In order for households to benefit from the programme, Eskom did not establish any requirements. However, replaced technologies had to be disposed professionally. Moreover, in general, the programme rather focused on groups consuming relatively large amounts of electricity. Hence, RMR was de facto aimed at higher income groups.
The RMR programme interacts with the following national objectives:
The programme includes some innovative features. First, it does not only offer a singular appliance but a set of equipment for free. Second, even the installation of the technology provided is free. Please also note that installation contractors registered with Eskom officially safeguard that (i) the technology is installed properly and that (ii) the old technology is removed and disposed. This helps to ensure that old equipment is not used anymore and that the electricity savings are immediately realised from the utility’s perspective and assists with M&V.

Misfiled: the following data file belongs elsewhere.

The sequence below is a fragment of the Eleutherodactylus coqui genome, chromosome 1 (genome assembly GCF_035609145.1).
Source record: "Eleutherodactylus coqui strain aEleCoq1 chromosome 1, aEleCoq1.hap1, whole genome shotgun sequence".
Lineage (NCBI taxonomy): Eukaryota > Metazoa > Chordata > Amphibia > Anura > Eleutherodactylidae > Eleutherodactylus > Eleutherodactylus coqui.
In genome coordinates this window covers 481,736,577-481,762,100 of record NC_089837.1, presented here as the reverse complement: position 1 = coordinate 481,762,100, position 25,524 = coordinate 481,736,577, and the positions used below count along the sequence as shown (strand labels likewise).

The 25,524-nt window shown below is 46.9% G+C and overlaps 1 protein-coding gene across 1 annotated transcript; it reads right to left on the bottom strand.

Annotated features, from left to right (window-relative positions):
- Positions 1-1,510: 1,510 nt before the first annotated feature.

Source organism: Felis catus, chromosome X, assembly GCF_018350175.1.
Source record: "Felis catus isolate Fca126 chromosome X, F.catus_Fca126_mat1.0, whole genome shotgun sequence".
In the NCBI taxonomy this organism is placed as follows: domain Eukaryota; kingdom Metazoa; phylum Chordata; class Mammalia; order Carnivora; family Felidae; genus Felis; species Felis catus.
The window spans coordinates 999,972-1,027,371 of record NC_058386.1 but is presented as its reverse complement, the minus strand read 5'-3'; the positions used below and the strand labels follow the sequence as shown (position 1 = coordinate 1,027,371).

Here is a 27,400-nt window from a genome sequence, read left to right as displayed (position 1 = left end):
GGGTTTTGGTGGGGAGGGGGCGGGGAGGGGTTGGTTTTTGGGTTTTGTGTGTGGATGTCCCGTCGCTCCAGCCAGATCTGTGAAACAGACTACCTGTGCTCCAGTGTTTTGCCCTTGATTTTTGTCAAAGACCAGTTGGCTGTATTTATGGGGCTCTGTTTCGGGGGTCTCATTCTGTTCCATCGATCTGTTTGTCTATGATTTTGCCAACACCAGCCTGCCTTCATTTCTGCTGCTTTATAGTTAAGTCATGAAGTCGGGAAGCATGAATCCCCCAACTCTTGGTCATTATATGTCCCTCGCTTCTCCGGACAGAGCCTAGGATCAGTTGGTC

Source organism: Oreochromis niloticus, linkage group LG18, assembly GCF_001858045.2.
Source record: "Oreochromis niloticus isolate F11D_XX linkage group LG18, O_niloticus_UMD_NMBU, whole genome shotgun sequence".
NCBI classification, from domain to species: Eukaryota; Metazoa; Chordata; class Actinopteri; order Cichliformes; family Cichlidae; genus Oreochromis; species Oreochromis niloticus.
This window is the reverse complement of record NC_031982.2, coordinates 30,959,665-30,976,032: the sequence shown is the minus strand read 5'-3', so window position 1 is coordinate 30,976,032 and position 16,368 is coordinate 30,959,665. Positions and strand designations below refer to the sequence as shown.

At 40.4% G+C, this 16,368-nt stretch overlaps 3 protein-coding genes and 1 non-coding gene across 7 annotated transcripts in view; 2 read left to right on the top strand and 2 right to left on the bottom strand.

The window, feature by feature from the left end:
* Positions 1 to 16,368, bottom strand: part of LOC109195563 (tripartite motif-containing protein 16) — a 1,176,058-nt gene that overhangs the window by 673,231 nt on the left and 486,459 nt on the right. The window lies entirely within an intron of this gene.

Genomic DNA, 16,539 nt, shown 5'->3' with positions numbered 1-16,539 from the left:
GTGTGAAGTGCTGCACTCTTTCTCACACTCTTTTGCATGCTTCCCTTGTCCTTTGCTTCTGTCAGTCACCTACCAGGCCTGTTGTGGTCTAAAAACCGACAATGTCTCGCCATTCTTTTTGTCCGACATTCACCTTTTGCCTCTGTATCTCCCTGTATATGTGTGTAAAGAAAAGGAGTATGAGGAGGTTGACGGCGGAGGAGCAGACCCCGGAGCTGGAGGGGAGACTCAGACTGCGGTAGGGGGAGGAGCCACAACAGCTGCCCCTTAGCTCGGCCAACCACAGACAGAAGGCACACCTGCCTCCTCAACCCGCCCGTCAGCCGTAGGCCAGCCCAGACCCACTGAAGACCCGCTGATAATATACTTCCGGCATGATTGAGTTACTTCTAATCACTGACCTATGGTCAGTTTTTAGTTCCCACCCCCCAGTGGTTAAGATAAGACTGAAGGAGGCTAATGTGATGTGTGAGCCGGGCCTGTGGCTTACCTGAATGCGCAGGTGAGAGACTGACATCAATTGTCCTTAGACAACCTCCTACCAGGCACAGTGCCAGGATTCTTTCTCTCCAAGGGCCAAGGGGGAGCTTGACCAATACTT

A key focus was the use of small, black-owned and emerging business selling and installing building equipment. This may have increased implementation risk as the companies may not have the necessary resources (skills and capital) to implement such a large programme. However, these companies are also less likely to be affected by reputational risk issues should they under-perform as compared to large, established players.
The programme was suspended during the Round 3 selection process for vendors due to funding shorTFAlls. This created confusion in the market and did not allow RMR to leverage on the work done in the previous phases. A committed budget and time frame would be optimal.